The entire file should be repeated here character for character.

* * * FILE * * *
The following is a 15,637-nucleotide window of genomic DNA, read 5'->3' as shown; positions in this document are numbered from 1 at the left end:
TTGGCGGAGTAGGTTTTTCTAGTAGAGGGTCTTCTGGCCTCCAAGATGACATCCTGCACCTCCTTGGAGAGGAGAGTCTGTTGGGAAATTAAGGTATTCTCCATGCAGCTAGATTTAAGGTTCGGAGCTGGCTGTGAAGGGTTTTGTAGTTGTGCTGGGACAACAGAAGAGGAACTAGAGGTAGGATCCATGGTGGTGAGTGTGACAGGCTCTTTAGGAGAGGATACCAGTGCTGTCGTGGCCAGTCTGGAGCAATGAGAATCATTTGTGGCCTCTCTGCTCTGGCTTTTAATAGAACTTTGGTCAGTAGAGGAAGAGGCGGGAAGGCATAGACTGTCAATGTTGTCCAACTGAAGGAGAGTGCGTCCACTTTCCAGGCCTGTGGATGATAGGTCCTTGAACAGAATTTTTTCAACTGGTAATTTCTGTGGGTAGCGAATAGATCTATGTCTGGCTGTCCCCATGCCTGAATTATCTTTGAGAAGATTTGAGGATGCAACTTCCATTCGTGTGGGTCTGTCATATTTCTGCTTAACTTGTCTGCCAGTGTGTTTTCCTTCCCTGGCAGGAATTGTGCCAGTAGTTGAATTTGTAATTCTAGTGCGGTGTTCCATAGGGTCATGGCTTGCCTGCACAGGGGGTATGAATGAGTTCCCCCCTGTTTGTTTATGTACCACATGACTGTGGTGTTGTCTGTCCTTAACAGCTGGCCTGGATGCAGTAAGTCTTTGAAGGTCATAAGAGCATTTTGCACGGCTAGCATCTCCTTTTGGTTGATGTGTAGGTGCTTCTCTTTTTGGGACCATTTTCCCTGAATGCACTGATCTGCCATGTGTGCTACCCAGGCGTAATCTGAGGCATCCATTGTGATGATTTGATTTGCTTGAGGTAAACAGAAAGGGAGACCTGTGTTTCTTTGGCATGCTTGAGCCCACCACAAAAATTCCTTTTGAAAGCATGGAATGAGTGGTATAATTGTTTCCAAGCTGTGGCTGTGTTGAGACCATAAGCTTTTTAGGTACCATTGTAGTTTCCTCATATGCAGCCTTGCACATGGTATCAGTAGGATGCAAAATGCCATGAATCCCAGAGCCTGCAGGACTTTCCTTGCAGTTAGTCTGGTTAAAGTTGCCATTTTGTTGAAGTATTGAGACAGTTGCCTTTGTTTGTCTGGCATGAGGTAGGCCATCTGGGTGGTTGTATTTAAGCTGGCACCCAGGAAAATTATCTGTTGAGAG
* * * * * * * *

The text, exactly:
The following is a 15,637-nucleotide window of genomic DNA, read 5'->3' as shown; positions in this document are numbered from 1 at the left end:
TTGGCGGAGTAGGTTTTTCTAGTAGAGGGTCTTCTGGCCTCCAAGATGACATCCTGCACCTCCTTGGAGAGGAGAGTCTGTTGGGAAATTAAGGTATTCTCCATGCAGCTAGATTTAAGGTTCGGAGCTGGCTGTGAAGGGTTTTGTAGTTGTGCTGGGACAACAGAAGAGGAACTAGAGGTAGGATCCATGGTGGTGAGTGTGACAGGCTCTTTAGGAGAGGATACCAGTGCTGTCGTGGCCAGTCTGGAGCAATGAGAATCATTTGTGGCCTCTCTGCTCTGGCTTTTAATAGAACTTTGGTCAGTAGAGGAAGAGGCGGGAAGGCATAGACTGTCAATGTTGTCCAACTGAAGGAGAGTGCGTCCACTTTCCAGGCCTGTGGATGATAGGTCCTTGAACAGAATTTTTTCAACTGGTAATTTCTGTGGGTAGCGAATAGATCTATGTCTGGCTGTCCCCATGCCTGAATTATCTTTGAGAAGATTTGAGGATGCAACTTCCATTCGTGTGGGTCTGTCATATTTCTGCTTAACTTGTCTGCCAGTGTGTTTTCCTTCCCTGGCAGGAATTGTGCCAGTAGTTGAATTTGTAATTCTAGTGCGGTGTTCCATAGGGTCATGGCTTGCCTGCACAGGGGGTATGAATGAGTTCCCCCCTGTTTGTTTATGTACCACATGACTGTGGTGTTGTCTGTCCTTAACAGCTGGCCTGGATGCAGTAAGTCTTTGAAGGTCATAAGAGCATTTTGCACGGCTAGCATCTCCTTTTGGTTGATGTGTAGGTGCTTCTCTTTTTGGGACCATTTTCCCTGAATGCACTGATCTGCCATGTGTGCTACCCAGGCGTAATCTGAGGCATCCATTGTGATGATTTGATTTGCTTGAGGTAAACAGAAAGGGAGACCTGTGTTTCTTTGGCATGCTTGAGCCCACCACAAAAATTCCTTTTGAAAGCATGGAATGAGTGGTATAATTGTTTCCAAGCTGTGGCTGTGTTGAGACCATAAGCTTTTTAGGTACCATTGTAGTTTCCTCATATGCAGCCTTGCACATGGTATCAGTAGGATGCAAAATGCCATGAATCCCAGAGCCTGCAGGACTTTCCTTGCAGTTAGTCTGGTTAAAGTTGCCATTTTGTTGAAGTATTGAGACAGTTGCCTTTGTTTGTCTGGCATGAGGTAGGCCATCTGGGTGGTTGTATTTAAGCTGGCACCCAGGAAAATTATCTGTTGAGAG